Growth and success are inevitable, but in whose image? And in whose eyes? Is development (not) a mask for enculturation (call it Westernization, or Chino-fication), and an excuse for supremacism? At the underside of development are laborers, who are trapped by their class and caste. As well as their roles to their families, e.g., mothers have to work to feed their children.
What does liberation mean for them? We invite presentations that engage with such quest(ion)s.
Human communities are sustained and ordered by rituals and ceremonies. Rituals and
ceremonies define what are “normal” for communities, but not all rituals and ceremonies promote wellbeing. And not all communities welcome those who do not have the body, ability, means, or the will to participate in those rituals and ceremonies. We invite presentations that interrogate the processes of normalization in cultural and religious rituals and ceremonies, and reflect on what liberation may look like for the “un-normal.”
The Atlantic slave trade was justified with scriptural texts, and churches and mission bodies (including LMS, one of the parents for CWM) benefitted from the commodification of black bodies from Africa. When slavery was abolished across the Atlantic (1833 in UK, 1865 in USA), black birding emerged across the Pacific. Slavery continues into the modern time in sweatshops, in fields of children laborers, in streets of sex workers, and other forms of modern day slavery, across the world. What should discipleship do in such contexts? How may discipleship define and secure liberation for modern day slaves? We invite presentations along those lines and quest(ion)s.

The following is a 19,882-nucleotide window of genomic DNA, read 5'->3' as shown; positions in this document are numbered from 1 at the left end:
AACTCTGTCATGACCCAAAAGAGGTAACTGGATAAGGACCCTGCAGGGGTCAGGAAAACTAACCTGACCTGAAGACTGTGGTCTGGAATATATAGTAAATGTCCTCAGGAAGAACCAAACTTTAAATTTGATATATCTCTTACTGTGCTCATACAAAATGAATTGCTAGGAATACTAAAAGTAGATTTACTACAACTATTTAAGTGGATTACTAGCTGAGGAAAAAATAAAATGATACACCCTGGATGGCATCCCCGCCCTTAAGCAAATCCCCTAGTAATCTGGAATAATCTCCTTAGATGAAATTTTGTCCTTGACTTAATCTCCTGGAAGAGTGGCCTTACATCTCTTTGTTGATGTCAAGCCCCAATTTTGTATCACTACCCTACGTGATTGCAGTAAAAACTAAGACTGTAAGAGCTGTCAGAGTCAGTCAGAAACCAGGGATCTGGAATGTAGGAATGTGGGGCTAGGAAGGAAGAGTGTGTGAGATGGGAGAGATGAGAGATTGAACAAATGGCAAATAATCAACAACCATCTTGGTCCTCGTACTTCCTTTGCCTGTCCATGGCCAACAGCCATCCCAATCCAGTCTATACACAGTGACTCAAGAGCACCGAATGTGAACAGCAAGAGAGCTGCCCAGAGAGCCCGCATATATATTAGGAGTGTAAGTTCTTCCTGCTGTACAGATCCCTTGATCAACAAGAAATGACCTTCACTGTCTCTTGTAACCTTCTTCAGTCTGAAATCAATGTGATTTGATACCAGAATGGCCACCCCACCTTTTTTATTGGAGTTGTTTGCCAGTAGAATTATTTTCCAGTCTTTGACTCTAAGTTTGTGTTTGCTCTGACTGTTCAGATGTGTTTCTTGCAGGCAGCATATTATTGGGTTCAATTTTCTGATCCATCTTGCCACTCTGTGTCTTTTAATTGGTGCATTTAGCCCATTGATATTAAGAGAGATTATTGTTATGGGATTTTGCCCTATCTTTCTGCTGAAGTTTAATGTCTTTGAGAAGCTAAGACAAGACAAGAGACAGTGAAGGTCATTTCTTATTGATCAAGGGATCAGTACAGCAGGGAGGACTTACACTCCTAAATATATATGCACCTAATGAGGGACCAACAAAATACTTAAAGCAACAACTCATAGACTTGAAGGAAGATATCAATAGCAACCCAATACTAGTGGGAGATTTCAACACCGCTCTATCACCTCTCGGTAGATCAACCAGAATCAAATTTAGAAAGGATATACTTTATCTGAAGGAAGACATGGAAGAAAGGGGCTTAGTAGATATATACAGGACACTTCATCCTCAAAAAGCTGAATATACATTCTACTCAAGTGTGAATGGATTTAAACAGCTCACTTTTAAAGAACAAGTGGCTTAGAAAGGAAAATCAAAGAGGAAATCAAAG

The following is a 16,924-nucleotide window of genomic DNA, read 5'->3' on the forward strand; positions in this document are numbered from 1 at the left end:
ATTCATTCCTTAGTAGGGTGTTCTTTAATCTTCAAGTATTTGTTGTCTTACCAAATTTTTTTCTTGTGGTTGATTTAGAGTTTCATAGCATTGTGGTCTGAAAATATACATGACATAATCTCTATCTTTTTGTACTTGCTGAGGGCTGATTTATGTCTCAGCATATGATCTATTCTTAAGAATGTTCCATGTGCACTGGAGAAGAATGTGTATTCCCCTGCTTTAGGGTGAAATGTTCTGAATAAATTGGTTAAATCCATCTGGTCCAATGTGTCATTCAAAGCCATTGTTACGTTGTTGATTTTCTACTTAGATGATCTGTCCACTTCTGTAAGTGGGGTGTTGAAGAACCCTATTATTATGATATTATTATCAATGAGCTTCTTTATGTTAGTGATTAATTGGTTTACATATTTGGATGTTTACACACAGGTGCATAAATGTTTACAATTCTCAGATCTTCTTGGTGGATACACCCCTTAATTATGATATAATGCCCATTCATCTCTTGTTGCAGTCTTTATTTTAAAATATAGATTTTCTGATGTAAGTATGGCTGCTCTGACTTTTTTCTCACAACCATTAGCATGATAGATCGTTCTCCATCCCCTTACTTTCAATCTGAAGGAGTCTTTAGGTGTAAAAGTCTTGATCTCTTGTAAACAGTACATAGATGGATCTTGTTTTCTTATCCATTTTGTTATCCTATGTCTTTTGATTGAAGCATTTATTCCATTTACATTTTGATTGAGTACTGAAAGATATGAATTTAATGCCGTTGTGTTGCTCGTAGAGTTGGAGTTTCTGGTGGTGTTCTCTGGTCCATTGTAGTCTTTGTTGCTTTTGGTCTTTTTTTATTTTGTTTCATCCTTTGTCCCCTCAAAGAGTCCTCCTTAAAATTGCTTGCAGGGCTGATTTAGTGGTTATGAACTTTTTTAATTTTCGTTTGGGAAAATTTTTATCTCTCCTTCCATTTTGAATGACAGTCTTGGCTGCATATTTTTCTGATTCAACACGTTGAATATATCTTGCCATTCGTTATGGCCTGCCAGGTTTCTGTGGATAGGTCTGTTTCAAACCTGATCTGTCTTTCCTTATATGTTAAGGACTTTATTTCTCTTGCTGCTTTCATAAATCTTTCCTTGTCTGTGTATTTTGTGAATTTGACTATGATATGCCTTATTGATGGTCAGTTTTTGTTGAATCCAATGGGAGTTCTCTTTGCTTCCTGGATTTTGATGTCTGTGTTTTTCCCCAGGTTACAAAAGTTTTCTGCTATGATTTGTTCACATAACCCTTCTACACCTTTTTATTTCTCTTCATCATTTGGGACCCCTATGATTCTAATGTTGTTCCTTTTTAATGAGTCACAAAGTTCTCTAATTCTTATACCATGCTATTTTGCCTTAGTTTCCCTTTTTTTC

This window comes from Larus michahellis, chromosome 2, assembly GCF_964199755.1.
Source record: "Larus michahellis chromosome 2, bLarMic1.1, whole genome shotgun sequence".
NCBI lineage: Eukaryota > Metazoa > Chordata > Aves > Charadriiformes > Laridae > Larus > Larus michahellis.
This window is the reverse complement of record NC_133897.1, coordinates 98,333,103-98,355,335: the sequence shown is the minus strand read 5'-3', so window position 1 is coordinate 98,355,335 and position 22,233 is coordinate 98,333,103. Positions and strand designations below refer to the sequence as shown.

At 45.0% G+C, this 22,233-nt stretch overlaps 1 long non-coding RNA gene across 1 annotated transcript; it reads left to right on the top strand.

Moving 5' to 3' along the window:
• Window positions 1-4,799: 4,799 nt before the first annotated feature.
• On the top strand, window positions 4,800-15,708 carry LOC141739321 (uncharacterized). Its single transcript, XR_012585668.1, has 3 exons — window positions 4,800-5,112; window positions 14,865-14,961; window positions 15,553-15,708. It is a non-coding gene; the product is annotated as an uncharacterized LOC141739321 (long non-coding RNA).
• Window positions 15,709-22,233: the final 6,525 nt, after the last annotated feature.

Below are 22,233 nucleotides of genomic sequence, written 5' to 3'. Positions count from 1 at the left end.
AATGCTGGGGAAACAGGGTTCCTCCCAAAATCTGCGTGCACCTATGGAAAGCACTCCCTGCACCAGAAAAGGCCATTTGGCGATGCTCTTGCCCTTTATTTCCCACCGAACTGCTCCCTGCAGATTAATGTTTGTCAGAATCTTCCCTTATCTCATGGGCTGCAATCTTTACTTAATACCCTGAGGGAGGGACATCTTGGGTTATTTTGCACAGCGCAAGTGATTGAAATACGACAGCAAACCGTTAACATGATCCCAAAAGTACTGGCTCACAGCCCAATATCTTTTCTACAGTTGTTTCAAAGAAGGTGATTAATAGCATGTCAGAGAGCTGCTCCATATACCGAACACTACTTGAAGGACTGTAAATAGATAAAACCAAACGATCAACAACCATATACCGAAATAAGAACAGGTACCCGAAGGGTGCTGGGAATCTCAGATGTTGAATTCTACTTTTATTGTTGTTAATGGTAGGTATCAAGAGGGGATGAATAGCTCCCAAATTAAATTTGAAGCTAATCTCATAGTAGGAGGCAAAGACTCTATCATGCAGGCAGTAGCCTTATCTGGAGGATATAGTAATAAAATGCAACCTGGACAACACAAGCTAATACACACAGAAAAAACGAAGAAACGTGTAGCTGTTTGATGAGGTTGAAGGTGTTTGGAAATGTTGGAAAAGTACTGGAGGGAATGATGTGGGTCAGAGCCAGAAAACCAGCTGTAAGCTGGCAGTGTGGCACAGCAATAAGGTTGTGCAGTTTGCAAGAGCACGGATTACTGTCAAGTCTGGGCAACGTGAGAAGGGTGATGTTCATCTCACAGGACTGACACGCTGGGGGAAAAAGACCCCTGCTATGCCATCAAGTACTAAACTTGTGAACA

The world is ridden with crises: poverty, hunger, pandemics, climate trauma, wars, fundamentalism, sexism, casteism, racism, Islamophobia, homophobia, and so forth. Those are clear signs of our time. How do we do theology in a world burdened by human induced crises? How do we participate in God’s mission, and Rise to Life together with other-kinds and the whole creation, in our crises-ridden time? We invite presentations along those lines and quest(ion)s.
To propose a presentation, fill in the requested information in the following table and send it in word/doc format to [email protected]:
|Title of paper
|Area or stream
(from list of 6)
|Submit revised paper for DARE
|100 % %
* CWM will provide accommodation and meals for all presenters during the 4 days of the global forum, but it would help if some presenters can find funding to cover all or part of their travel expenses. Doing so will free up the DARE budget to bring more presenters and students from less privileged nations and institutions.
+ Your choice here will NOT influence the decision on your proposal, which will be blind reviewed.
May 26, 2023: Deadline for receiving proposal
June 16: Notification of decision on proposal (Note: proposals will be blind reviewed)
July 07: Receive feedback on proposal
July 28: First draft of paper (2,000–2,500 words) Aug 18: Receive feedback on first draft of papers Aug 25: First draft of program
Sept 13-16: Face-to-face gathering at Bangkok
Oct 30: Submit revised paper (5,000-6,000 words; Chicago style; footnotes & bibliography)